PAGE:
Veteran handicapper and host Jeff Siegel turned a profit Saturday when he picked 4 winners out of 10 competition races in Week 4 Beat the Host action. His winning total was $56, based on $5 Win wagers on one horse in each race.
Usually, Beat the Host competition races are a combination of heats from Santa Anita and Gulfstream Park. However, last weekend, in conjunction with the rich and challenging Pegasus World Cup card, all Beat the Host races were decided at Gulfstream Park.
Siegel began the afternoon with a pair of short-priced winners: Performer ($3.80) in race 4 the Gr. 3 Fred W. Hooper and Always Shopping ($4) in race 8 the Gr. 3 La Prevoyante. He later added favored Knicks Go ($4.60) in the main event the Gr. 1, $3 million Pegasus World Cup Invitational. Siegel’s best-priced winner of the afternoon came in the 10th race with Tide of the Sea ($10) in the Gr. 3 W. L. McKnight.
The host’s solid Week 4 performance trimmed the list of ‘live’ Sweep the Host prize contenders from 8 to 5 with as many weeks of competition remaining. Steve Glynn, Darlene Wolfson, Lou Kotzman, Scott Shore and John Maskel remain in contention for a $6,000 prize that goes to any single player that can defeat hosts in all 9 weeks of competition. There is a $2,000 consolation prize to the last member of the group to lose to the host.
Week 4 horseplay also resulted in a change atop the Total Winnings leaderboard. Craig Yoshino, who led all players Saturday with $185 in weekly earnings, leapfrogged several competitors to gain sole possession of the lead in the season-long cumulative earnings race. He now has $288, just $13.50 ahead of Andrew Ma and previous pacesetter Steve Glynn at $274.50 each. The top 2 finishers based on cumulative seasonal earnings win seats in the 2022 Pegasus World Cup Betting Championship–$6,000 value each. The next 3 players earn spots in the Ultimate Betting Challenge Saturday, March 6, 2021—$3,000 value each.
Yoshino’s weekly earnings figure of $185 is the highest achieved this season and topped Joseph St. Pierre ($174.50) to collect a $2,000 weekly first prize. The runner-up earned $1,500 and Greg Peterson, who was third ($164), bagged $500. Top prize totals were juiced this week because of a carryover from Week 3. That competition, hosted by Santa Anita linemaker Jon White, was cancelled due to technical issues and Saturday’s prize totals subsequently were doubled from $2,000 to $4,000.
After 4 Weeks of action, 371 players have qualified for the Beat the Host Championship that includes as prizes: 1 seat to the 2022 Pegasus World Cup Betting Championship ($6,000 value) and 6 seats to either the Florida Derby (March 21, 2021) or Santa Anita Derby (April 3, 2021)– $1,500 values each.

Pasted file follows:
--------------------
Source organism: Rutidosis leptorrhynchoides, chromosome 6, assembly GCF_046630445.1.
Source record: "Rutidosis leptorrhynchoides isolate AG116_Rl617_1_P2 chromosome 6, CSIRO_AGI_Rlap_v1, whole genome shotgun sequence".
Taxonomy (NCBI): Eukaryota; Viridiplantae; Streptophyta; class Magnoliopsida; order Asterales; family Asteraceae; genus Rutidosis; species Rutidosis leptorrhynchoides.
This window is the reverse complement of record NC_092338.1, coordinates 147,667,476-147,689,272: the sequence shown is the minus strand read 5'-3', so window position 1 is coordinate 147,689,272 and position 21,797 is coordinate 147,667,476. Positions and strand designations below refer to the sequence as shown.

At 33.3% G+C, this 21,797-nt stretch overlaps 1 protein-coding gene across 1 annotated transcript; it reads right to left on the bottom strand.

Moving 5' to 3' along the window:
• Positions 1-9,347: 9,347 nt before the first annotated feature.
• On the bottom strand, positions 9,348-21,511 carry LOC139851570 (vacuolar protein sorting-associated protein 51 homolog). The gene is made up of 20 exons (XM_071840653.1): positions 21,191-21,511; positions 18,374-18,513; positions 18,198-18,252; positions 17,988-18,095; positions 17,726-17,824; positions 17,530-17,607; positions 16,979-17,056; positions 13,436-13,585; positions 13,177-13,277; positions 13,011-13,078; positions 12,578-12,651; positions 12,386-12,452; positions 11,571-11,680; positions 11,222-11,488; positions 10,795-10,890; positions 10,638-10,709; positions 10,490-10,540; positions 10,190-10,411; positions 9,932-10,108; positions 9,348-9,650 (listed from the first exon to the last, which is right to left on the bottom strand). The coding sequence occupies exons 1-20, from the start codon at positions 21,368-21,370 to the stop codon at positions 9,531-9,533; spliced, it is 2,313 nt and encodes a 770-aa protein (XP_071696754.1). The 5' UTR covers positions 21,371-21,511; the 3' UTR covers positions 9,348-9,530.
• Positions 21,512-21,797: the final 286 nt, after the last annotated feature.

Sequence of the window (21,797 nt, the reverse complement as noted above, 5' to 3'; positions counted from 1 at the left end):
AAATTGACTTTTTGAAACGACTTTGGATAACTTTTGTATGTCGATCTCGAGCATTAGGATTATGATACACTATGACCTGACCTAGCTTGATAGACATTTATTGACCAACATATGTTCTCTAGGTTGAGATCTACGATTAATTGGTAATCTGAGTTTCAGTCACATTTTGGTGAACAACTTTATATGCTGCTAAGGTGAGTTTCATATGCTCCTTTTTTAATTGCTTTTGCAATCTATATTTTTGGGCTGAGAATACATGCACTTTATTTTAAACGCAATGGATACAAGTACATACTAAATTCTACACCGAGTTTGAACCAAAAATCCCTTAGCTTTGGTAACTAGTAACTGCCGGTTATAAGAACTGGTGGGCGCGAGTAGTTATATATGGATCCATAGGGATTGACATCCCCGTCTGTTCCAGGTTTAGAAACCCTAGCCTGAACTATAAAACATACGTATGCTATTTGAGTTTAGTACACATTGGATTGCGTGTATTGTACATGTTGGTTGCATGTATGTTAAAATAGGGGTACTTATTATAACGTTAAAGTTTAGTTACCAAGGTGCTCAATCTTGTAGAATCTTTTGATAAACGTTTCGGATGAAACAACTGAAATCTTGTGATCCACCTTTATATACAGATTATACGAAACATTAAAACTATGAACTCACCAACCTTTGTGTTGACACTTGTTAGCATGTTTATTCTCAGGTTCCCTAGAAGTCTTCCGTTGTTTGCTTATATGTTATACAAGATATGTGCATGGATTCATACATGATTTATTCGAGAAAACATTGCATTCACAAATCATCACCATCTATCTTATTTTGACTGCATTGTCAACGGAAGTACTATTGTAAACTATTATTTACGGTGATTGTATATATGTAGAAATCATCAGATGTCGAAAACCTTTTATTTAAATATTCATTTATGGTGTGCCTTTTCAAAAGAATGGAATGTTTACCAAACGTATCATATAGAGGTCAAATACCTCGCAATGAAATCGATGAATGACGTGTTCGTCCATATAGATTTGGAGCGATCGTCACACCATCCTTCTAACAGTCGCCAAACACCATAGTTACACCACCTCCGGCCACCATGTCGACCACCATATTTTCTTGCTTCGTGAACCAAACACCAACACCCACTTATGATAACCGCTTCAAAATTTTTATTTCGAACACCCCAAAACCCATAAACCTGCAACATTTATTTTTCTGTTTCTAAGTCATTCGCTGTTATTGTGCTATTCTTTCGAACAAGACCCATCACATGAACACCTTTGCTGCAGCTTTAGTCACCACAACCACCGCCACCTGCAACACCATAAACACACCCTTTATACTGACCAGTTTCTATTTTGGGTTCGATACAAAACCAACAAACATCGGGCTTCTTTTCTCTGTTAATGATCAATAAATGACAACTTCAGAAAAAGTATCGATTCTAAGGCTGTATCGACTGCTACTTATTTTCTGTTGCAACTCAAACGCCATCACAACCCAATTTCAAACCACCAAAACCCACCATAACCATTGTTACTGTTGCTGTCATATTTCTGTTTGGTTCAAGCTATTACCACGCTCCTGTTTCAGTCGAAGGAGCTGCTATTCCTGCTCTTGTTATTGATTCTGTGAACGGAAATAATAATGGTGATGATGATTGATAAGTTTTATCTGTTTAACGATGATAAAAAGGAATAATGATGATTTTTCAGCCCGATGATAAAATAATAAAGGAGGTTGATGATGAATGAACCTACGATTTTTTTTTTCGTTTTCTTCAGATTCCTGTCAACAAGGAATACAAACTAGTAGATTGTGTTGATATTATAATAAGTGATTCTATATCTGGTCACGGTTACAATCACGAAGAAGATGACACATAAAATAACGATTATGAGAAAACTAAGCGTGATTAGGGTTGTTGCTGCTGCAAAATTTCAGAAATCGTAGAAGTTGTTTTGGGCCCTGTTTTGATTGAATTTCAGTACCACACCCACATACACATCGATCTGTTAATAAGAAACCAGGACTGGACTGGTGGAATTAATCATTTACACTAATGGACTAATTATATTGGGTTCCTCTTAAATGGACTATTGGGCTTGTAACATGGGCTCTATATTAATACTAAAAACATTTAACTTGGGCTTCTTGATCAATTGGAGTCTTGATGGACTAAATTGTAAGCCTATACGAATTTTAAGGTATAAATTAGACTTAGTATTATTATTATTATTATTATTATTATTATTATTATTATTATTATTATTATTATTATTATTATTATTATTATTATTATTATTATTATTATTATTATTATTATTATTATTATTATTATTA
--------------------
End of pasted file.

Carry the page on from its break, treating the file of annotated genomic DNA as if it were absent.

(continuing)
It’s not too late to register free for Beat the Host and to play each week in pursuit of $2,000 in prizes and coveted rich tournament seats available to top players based on cumulative seasonal earnings. Plus, beat the host once to qualify for the Championship Round where players can win an assortment of lucrative future tournament seats.
All it takes to play is a ‘live’ $5 Win wager on one horse in each of 10 competition races. Beat the host once to qualify for the Championship and top all players to earn weekly and seasonal prizes. And, since Beat the Host wagers are ‘live,’ players keep what they win. Pick a few winners along the way and you could make a few bucks even without winning a prize.
This week’s host is unlike any other. For the first time, Beat the Host players will face off against 1/st Bet’s Artificial Intelligence selections. That’s right, this week it’s man against computer with $2,000 in weekly prizes and Beat the Host Championship seats on the line.
Below is analysis and selections for Gulfstream races 9 through 12, otherwise known as the Late Pick 4. Unfortunately, in my house, it goes by a different name, the ‘Late Pick 3 out of 4.’ Hopefully, the information below will aid humans in their Saturday struggle against Artificial Intelligence in Beat the Host. At this point in worldwide history, humans can use all the help they can get.
Gulfstream Pick 4 Analysis and Selections
Kick all things Pick 4 off with the Grade 3 Forward Gal for 3-year-old fillies at seven furlongs. It appears that there are two logical contenders to deal with. Of course, fillies sometimes can be tricky, so keep your options open.
#2 Three Tipsy Chix exploded from off the pace to win a maiden sprint last out for trainer Ian Wilkes and jockey Julian Leparoux. That race was in November and was the third career start for this daughter of Medaglia d’Oro. Wilkes, who’s having a rough start to the Gulfstream meeting (0-21), brings stock along slowly, and this one is moving in the right direction.